Actor, producer and Oxfam ambassador, Djimon Hounsou, visited the Northeast last week to witness first-hand the effects of the crises and he painted a very gory picture of the dire situation of what’s going on.
“I met with the displaced families, mostly you see a lot of women without their husbands,” he told The Guardian Nigeria. “Their husbands are missing… [they] were killed during the conflict or captured afterwards. That’s pretty tragic. So many kids [are] out on the streets, lacking food, lacking clean drinking water.”
The two-time Academy award nominee who was born in Benin, spoke of his desire to “Shine a light on the issue to world communities.”“I’m a son of the continent [so] it’s my inherent obligation to care for my own people,” he said. “I also came upon an amazing quote which said: ‘We should all be ashamed to die unless we have made some major contribution to human society.’ I’m looking to make a social impact here.”
Oxfam, who have been assisting the region since 2014, have observed the evolution of the situation in the Northeast. Although there has been progress made, things remain “fluid”. The army has reclaimed territory from Boko Haram but there are still areas under the group’s control, resulting in an unknown number of people who are trapped.
“We don’t know how many there are, we don’t know how hungry they are, we don’t know anything about their situation,” said Kathryn Achilles, Humanitarian Campaign Manager at Oxfam. “The security situation also remains very fluid and quite unpredictable,” Achilles continued. “So even in Maiduguri now we are seeing attempted or actual suicide attacks, a lot of the time horrifically carried out by young children.”
“We need to be mindful of the fact that just because people have fled from Boko Haram, it doesn’t mean they’re safe.”
As for the staggeringly high estimates of those in need, Achilles said that she suspects the true number of those in need is “slightly higher.”
“In any humanitarian crisis you never really have precise numbers,” she said. “It’s a very difficult process especially when you’re working in a place like north-east Nigeria where we don’t have access to everyone that might need our support.”
“Debates about whether numbers are true or not can risk delaying our response, and the slower we are to respond the more people can get sick or people die,” she continued.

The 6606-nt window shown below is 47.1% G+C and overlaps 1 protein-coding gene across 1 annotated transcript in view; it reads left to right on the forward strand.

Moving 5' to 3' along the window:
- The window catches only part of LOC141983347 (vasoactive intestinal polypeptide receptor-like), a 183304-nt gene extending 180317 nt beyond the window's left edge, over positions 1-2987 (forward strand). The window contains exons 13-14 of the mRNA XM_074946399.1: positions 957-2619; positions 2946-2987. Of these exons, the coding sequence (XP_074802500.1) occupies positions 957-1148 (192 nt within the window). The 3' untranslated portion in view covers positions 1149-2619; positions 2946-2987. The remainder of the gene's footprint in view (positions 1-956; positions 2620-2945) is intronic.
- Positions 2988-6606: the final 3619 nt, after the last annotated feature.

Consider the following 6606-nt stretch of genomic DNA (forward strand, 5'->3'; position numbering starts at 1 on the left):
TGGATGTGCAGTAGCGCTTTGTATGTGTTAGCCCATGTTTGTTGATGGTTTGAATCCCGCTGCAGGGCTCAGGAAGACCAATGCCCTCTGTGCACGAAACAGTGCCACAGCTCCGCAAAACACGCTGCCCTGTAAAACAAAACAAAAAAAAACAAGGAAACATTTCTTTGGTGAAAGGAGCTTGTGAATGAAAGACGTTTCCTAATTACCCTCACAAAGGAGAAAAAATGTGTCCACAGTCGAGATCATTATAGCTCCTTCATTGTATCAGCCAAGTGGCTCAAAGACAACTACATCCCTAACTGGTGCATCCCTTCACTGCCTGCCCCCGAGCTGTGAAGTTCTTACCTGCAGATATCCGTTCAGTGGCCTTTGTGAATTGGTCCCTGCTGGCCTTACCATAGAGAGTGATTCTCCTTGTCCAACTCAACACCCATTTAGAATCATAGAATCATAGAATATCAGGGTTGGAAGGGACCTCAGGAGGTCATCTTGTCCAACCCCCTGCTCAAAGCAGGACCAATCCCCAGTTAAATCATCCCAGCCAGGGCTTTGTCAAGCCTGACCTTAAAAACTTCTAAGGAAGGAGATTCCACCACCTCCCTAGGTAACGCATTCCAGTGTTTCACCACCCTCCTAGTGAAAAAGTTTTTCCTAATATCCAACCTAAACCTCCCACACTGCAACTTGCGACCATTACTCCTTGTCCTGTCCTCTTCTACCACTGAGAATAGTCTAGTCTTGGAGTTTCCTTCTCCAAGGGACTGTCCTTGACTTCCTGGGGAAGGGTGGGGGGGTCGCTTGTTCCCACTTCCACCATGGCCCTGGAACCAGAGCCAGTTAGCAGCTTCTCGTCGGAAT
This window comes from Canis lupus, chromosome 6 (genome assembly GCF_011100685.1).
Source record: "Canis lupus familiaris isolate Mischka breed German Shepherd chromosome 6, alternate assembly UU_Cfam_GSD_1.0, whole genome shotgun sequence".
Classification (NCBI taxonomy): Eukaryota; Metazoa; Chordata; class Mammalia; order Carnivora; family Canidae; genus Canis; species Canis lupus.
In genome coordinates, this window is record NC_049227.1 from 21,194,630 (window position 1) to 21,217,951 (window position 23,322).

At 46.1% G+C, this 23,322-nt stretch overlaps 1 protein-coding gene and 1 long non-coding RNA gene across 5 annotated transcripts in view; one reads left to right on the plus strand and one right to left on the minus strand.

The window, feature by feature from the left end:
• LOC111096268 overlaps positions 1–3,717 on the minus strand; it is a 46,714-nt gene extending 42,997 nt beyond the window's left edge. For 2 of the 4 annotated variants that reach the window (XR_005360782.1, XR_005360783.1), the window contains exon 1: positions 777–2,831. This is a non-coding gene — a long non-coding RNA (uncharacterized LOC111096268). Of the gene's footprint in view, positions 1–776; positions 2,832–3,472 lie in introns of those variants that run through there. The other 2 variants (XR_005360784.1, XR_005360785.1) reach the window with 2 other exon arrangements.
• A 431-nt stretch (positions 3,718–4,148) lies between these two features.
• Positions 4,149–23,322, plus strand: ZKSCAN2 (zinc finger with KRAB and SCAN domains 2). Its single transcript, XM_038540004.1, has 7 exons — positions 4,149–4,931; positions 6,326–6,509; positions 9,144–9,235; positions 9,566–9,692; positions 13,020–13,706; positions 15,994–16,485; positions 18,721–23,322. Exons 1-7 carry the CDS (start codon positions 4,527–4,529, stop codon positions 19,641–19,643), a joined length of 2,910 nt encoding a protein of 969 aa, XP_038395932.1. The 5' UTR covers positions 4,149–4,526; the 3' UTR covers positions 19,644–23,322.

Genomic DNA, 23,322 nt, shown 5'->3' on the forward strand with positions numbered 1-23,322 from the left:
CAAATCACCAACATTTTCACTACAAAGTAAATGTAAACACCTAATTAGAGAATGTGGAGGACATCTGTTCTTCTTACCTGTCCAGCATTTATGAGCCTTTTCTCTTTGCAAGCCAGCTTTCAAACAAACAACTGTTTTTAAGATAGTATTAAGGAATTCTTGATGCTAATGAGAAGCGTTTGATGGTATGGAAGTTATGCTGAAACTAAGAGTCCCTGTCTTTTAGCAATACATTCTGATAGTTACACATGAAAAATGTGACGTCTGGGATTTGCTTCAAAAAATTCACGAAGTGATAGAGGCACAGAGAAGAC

Raising awareness and galvanising the international community are key in mounting an adequate response to the crisis according to Achilles. “This is one of the biggest crises in Africa and yet you talk to people in Nigeria and the rest of the world and it’s barely known,” she said. “It’s barely a blip on the international agenda.”
While the government continues to make progress made she said there’s more that can be done. “We need the government to be doing much more in terms of strengthening humanitarian coordination, to really work with us to identify where there are gaps and meet those needs,” she said.
The most pressing need however is food. The UN estimates more than 4.4 million people are in urgent need of food assistance. They predict 400,000 children in Borno, Adamawa and Yobe will suffer severe acute malnutrition over the next year if urgent measures aren’t taken.“We need to get enough food into north-east Nigeria to meet the needs,” she said. These people are going to need food assistance of some sort for probably the next year.
Government intervention and NGO action aside, ordinary Nigerians also have a pivotal role to play. “It’s very important for the Nigerian people to remember that this is happening to Nigerians,” she said. “Ordinary Nigerians [need to] reach out to the government and demand of them the type of response they’d want if it was happening to them, to their families, their communities, what would they want the government to do?”